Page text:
As well the interposition of church and state as well as the competition between the two, were ever present concerns. The secular began to assert itself post 1000 AD.

Pope and bishops notwithstanding, the commune swept western Europe. Even villages formed communes, buying their collective freedoms from old feudal charges. Usually the freedoms they received were written down in 'charters'....”

Secular estates began to rival the pomp of the Church. Political power passed more and more from the centralized church to the local mayor via a secular ruling King. Christianity was of course the essential cultural ingredient which allowed Europe to conquer the world. In essence the dialectical [to please Hegelians] between the forces of church centralization and secular atomisation, produced a climate of faith, reason and competition which generated great energy, innovation and confidence. A civilization is after all an expression of self-will and abundant belief.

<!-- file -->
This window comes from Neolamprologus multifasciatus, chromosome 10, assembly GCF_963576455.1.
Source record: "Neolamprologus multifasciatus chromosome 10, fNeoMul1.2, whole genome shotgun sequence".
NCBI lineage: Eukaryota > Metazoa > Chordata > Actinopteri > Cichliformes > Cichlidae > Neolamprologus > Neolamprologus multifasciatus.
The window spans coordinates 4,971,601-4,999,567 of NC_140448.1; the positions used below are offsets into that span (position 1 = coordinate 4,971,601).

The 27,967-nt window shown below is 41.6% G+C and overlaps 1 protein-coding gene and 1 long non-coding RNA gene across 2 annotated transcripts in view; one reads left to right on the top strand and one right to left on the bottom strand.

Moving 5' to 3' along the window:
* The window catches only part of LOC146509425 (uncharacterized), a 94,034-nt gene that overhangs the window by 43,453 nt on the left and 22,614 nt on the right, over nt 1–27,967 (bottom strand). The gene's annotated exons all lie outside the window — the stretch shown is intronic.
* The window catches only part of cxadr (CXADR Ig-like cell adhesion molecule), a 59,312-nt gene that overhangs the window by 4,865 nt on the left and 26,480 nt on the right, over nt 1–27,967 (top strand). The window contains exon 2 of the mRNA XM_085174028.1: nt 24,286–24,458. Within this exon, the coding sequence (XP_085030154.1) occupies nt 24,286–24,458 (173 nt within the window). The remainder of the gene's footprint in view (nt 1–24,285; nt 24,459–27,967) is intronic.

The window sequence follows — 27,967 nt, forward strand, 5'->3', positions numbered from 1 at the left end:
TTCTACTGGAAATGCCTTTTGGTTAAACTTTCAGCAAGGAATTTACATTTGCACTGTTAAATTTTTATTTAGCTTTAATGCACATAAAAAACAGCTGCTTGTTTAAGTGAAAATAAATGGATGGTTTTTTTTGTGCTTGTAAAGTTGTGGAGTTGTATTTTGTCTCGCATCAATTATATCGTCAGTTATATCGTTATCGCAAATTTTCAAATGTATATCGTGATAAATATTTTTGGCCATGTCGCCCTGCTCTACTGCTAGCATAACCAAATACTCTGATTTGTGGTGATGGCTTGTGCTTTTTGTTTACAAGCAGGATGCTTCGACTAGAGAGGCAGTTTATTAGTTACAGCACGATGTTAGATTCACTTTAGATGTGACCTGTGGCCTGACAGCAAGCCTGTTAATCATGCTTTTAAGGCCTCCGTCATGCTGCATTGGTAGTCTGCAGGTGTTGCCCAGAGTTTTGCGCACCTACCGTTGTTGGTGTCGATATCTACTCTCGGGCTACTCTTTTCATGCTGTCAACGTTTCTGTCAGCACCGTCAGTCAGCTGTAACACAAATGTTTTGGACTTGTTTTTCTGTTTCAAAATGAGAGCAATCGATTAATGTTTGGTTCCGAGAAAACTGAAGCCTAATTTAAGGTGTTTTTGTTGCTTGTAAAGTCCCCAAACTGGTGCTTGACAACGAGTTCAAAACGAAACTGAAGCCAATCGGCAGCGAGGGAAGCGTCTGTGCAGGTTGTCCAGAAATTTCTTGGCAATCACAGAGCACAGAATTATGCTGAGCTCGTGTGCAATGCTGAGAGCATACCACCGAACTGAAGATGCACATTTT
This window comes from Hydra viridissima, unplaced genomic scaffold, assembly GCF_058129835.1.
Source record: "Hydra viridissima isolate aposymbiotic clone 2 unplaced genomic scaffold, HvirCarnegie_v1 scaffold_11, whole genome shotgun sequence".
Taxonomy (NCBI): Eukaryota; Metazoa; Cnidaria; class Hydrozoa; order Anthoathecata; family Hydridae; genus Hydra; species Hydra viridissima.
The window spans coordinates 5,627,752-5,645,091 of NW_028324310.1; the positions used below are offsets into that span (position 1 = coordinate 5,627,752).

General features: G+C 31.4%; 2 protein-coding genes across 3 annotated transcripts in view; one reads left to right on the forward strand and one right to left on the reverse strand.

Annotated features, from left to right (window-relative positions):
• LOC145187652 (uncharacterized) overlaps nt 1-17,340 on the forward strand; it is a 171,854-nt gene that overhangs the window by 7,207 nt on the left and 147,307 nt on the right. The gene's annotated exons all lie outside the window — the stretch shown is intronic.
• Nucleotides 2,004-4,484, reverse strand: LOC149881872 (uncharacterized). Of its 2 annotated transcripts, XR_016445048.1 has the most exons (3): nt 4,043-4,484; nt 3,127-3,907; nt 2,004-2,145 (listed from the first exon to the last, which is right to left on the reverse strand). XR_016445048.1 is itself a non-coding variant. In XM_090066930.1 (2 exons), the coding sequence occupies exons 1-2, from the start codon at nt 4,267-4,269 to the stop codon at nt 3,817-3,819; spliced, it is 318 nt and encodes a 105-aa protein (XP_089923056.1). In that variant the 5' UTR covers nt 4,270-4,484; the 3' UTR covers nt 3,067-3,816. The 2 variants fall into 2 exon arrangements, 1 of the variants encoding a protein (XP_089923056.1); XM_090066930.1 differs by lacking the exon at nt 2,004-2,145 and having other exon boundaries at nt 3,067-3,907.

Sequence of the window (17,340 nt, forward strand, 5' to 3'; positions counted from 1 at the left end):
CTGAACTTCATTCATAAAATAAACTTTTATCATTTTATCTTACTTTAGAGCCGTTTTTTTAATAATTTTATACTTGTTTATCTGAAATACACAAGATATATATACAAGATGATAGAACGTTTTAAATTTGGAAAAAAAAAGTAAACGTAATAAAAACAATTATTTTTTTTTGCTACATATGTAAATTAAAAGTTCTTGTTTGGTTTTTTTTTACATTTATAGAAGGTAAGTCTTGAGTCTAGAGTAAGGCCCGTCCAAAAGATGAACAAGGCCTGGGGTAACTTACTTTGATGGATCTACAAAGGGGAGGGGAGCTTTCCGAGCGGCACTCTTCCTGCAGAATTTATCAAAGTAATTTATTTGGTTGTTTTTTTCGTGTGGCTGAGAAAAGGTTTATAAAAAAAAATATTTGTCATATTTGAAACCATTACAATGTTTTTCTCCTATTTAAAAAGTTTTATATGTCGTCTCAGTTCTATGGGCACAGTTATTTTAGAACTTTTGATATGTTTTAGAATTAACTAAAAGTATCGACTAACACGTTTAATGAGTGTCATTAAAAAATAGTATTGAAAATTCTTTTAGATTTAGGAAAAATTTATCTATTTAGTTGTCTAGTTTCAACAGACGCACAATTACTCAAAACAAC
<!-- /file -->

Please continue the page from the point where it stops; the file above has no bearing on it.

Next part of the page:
The authors spend a lot of time depicting the wonderful city of Troyes – one certainly worth a tour stop. The descriptions of medieval Troyes are wonderfully rendered and illustrative. Consider your average 'middle class' house which apparently abounded in Troyes in 1250:

A well-to-do burgher family, on the other hand, occupies all four stories of its house, with business premises on the ground floor, living quarters on the second and third, servants' quarters in the attic, stables and storehouses in the rear. From cellar to attic, the emphasis is on comfort, but it is thirteenth century comfort...”

It is a grand pictorial of what life probably was like 800 years ago. It is hard to imagine '800 years ago'. Hazy indeed. I often wonder when seeing places like Troyes with its 700 year old walls, towers, massive cathedrals, churches and houses built during that supposed 'dark age', how many of our current dwellings will last more than a mere 100 years. Not many I hazard. I wonder how 'dark' our own age will appear 800 years hence.